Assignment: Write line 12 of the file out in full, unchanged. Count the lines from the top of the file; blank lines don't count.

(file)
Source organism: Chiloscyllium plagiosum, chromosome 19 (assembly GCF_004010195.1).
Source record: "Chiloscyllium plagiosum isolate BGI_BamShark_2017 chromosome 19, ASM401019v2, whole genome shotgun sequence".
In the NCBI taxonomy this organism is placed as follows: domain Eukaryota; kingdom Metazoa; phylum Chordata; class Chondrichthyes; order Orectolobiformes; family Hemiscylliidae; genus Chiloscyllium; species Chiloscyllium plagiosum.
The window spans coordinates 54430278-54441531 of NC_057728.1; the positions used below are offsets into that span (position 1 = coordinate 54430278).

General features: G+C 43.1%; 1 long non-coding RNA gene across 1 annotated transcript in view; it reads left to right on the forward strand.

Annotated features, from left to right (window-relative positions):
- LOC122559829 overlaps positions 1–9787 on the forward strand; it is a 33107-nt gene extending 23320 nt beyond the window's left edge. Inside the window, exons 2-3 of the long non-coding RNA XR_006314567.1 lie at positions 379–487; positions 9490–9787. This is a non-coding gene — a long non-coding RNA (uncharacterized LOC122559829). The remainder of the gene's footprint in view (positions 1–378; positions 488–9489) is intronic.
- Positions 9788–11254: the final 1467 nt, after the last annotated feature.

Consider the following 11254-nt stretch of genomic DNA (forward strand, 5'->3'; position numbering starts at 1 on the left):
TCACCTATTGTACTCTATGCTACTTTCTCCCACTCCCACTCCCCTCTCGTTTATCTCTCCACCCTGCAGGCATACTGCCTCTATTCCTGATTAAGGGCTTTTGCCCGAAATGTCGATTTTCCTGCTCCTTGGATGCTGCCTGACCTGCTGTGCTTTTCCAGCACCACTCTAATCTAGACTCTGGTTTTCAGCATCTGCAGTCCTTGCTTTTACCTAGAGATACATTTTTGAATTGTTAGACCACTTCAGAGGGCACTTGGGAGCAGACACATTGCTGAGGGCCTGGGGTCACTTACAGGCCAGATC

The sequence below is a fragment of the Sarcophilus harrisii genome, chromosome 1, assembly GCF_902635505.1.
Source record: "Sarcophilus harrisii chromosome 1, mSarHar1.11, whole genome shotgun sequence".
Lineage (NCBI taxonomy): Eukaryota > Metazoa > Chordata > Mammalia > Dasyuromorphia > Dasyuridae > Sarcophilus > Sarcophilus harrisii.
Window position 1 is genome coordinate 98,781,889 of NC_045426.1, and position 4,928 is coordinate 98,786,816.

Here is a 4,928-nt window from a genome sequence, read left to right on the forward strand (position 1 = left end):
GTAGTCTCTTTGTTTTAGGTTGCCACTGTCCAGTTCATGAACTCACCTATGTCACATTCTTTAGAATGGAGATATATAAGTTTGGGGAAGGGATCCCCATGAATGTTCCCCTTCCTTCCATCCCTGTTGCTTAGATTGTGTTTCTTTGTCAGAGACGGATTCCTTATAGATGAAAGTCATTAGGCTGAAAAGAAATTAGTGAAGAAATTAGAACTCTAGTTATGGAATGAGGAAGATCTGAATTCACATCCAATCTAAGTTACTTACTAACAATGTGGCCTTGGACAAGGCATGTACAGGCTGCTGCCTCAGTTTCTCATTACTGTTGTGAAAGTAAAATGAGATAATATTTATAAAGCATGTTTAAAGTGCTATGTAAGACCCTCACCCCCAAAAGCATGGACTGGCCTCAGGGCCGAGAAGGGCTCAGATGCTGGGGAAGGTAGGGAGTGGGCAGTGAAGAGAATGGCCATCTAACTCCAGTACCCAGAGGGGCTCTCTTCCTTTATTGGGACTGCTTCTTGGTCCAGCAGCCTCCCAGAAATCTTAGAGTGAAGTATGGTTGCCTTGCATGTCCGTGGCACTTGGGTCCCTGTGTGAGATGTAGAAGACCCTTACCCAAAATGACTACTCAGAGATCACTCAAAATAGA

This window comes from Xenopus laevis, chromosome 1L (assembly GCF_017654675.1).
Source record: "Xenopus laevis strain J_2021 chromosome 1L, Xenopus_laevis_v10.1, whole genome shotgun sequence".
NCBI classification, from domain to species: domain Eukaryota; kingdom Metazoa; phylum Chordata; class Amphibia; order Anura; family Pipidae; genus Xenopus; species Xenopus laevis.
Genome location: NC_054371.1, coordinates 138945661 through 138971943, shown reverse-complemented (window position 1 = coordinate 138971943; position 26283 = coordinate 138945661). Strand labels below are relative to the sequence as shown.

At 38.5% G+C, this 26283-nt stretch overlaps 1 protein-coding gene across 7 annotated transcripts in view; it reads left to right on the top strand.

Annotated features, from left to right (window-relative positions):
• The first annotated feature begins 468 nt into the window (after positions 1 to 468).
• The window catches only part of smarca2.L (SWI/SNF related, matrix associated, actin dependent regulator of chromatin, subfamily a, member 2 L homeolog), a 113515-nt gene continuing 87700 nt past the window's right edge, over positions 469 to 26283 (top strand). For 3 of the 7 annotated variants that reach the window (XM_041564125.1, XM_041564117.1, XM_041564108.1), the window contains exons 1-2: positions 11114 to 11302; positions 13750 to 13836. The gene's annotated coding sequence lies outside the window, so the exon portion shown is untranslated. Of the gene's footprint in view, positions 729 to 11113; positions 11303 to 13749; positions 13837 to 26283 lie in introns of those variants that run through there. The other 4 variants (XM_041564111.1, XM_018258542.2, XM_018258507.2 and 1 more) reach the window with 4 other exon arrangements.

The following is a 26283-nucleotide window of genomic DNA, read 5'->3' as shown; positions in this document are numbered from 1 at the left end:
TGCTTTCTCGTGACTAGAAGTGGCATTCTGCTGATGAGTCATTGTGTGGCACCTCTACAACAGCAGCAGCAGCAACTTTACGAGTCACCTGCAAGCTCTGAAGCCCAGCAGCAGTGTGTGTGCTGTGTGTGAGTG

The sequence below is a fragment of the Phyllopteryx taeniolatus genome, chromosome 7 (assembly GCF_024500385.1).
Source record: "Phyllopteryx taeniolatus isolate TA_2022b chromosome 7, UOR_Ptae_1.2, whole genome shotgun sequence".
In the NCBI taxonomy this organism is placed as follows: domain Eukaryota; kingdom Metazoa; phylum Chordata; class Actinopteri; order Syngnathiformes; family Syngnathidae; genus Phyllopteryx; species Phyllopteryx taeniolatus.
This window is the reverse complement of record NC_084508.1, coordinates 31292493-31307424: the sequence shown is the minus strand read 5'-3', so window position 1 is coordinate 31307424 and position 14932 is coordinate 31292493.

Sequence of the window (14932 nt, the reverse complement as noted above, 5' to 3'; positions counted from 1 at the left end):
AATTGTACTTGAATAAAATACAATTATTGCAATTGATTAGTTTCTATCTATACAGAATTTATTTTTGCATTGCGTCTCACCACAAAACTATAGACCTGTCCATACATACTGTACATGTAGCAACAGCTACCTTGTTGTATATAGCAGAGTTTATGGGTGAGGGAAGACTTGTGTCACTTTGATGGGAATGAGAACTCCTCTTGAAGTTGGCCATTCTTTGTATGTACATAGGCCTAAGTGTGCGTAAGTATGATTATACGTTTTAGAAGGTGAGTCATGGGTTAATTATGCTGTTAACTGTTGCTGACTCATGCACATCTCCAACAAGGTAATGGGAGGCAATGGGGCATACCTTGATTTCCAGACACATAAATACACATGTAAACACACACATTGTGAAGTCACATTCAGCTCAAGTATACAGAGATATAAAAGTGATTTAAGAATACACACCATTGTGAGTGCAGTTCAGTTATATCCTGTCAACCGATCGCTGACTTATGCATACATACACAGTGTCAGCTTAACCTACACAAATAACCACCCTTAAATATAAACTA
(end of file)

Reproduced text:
Source record: "Sarcophilus harrisii chromosome 1, mSarHar1.11, whole genome shotgun sequence".